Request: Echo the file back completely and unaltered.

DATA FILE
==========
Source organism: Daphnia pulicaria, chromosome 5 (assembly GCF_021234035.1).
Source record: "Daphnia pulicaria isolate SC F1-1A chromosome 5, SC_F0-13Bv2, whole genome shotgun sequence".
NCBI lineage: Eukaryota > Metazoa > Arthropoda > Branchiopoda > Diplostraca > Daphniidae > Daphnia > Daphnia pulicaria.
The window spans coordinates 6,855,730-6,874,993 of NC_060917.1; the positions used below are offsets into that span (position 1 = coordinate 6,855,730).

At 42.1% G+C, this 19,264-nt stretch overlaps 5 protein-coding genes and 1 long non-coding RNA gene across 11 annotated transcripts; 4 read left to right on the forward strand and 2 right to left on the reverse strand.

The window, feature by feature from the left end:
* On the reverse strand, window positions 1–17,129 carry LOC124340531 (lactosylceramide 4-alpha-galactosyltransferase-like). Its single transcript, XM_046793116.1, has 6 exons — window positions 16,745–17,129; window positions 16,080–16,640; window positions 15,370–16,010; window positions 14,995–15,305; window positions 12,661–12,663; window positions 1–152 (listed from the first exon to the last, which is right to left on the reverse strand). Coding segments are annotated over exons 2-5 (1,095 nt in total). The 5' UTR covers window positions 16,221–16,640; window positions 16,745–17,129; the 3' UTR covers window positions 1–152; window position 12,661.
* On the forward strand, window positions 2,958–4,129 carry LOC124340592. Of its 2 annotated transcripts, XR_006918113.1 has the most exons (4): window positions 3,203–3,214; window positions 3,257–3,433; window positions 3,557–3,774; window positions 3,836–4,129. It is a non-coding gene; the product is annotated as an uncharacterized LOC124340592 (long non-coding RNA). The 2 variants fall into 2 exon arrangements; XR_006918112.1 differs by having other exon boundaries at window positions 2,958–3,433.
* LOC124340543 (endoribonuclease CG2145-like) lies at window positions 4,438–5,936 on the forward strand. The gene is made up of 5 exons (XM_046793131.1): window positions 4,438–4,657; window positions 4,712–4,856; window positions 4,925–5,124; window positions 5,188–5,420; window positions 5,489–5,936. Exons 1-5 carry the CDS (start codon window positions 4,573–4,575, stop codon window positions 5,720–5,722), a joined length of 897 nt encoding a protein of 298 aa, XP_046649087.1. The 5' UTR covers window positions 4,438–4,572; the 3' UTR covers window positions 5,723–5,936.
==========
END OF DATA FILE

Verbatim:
Source organism: Daphnia pulicaria, chromosome 5 (assembly GCF_021234035.1).
Source record: "Daphnia pulicaria isolate SC F1-1A chromosome 5, SC_F0-13Bv2, whole genome shotgun sequence".
NCBI lineage: Eukaryota > Metazoa > Arthropoda > Branchiopoda > Diplostraca > Daphniidae > Daphnia > Daphnia pulicaria.
The window spans coordinates 6,855,730-6,874,993 of NC_060917.1; the positions used below are offsets into that span (position 1 = coordinate 6,855,730).

At 42.1% G+C, this 19,264-nt stretch overlaps 5 protein-coding genes and 1 long non-coding RNA gene across 11 annotated transcripts; 4 read left to right on the forward strand and 2 right to left on the reverse strand.

The window, feature by feature from the left end:
* On the reverse strand, window positions 1–17,129 carry LOC124340531 (lactosylceramide 4-alpha-galactosyltransferase-like). Its single transcript, XM_046793116.1, has 6 exons — window positions 16,745–17,129; window positions 16,080–16,640; window positions 15,370–16,010; window positions 14,995–15,305; window positions 12,661–12,663; window positions 1–152 (listed from the first exon to the last, which is right to left on the reverse strand). Coding segments are annotated over exons 2-5 (1,095 nt in total). The 5' UTR covers window positions 16,221–16,640; window positions 16,745–17,129; the 3' UTR covers window positions 1–152; window position 12,661.
* On the forward strand, window positions 2,958–4,129 carry LOC124340592. Of its 2 annotated transcripts, XR_006918113.1 has the most exons (4): window positions 3,203–3,214; window positions 3,257–3,433; window positions 3,557–3,774; window positions 3,836–4,129. It is a non-coding gene; the product is annotated as an uncharacterized LOC124340592 (long non-coding RNA). The 2 variants fall into 2 exon arrangements; XR_006918112.1 differs by having other exon boundaries at window positions 2,958–3,433.
* LOC124340543 (endoribonuclease CG2145-like) lies at window positions 4,438–5,936 on the forward strand. The gene is made up of 5 exons (XM_046793131.1): window positions 4,438–4,657; window positions 4,712–4,856; window positions 4,925–5,124; window positions 5,188–5,420; window positions 5,489–5,936. Exons 1-5 carry the CDS (start codon window positions 4,573–4,575, stop codon window positions 5,720–5,722), a joined length of 897 nt encoding a protein of 298 aa, XP_046649087.1. The 5' UTR covers window positions 4,438–4,572; the 3' UTR covers window positions 5,723–5,936.